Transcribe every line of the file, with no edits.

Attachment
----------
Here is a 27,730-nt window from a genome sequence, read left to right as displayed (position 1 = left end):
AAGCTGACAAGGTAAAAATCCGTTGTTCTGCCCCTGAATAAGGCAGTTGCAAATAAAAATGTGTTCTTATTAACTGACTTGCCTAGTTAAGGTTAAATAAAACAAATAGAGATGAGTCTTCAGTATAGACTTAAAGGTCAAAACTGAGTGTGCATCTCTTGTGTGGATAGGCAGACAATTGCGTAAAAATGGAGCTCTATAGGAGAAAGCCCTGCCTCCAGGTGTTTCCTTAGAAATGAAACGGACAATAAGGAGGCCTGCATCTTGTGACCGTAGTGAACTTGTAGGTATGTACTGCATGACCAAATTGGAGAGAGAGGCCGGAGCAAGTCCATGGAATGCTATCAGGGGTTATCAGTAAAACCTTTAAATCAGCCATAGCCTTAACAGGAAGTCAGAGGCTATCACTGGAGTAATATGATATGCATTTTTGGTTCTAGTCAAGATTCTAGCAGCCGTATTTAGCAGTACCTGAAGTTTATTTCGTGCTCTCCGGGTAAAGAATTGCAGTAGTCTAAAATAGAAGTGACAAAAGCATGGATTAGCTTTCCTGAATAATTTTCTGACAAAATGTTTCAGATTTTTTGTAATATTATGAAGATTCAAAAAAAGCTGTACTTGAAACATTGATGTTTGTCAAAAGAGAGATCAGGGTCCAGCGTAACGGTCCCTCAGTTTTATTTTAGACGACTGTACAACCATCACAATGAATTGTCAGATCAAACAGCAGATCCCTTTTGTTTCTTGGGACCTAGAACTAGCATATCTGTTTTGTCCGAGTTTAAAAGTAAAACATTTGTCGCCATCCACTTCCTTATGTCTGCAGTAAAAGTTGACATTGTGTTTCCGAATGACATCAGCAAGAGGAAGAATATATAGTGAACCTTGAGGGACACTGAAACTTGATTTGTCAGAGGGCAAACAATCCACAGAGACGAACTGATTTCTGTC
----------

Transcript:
Here is a 27,730-nt window from a genome sequence, read left to right as displayed (position 1 = left end):
AAGCTGACAAGGTAAAAATCCGTTGTTCTGCCCCTGAATAAGGCAGTTGCAAATAAAAATGTGTTCTTATTAACTGACTTGCCTAGTTAAGGTTAAATAAAACAAATAGAGATGAGTCTTCAGTATAGACTTAAAGGTCAAAACTGAGTGTGCATCTCTTGTGTGGATAGGCAGACAATTGCGTAAAAATGGAGCTCTATAGGAGAAAGCCCTGCCTCCAGGTGTTTCCTTAGAAATGAAACGGACAATAAGGAGGCCTGCATCTTGTGACCGTAGTGAACTTGTAGGTATGTACTGCATGACCAAATTGGAGAGAGAGGCCGGAGCAAGTCCATGGAATGCTATCAGGGGTTATCAGTAAAACCTTTAAATCAGCCATAGCCTTAACAGGAAGTCAGAGGCTATCACTGGAGTAATATGATATGCATTTTTGGTTCTAGTCAAGATTCTAGCAGCCGTATTTAGCAGTACCTGAAGTTTATTTCGTGCTCTCCGGGTAAAGAATTGCAGTAGTCTAAAATAGAAGTGACAAAAGCATGGATTAGCTTTCCTGAATAATTTTCTGACAAAATGTTTCAGATTTTTTGTAATATTATGAAGATTCAAAAAAAGCTGTACTTGAAACATTGATGTTTGTCAAAAGAGAGATCAGGGTCCAGCGTAACGGTCCCTCAGTTTTATTTTAGACGACTGTACAACCATCACAATGAATTGTCAGATCAAACAGCAGATCCCTTTTGTTTCTTGGGACCTAGAACTAGCATATCTGTTTTGTCCGAGTTTAAAAGTAAAACATTTGTCGCCATCCACTTCCTTATGTCTGCAGTAAAAGTTGACATTGTGTTTCCGAATGACATCAGCAAGAGGAAGAATATATAGTGAACCTTGAGGGACACTGAAACTTGATTTGTCAGAGGGCAAACAATCCACAGAGACGAACTGATTTCTGTC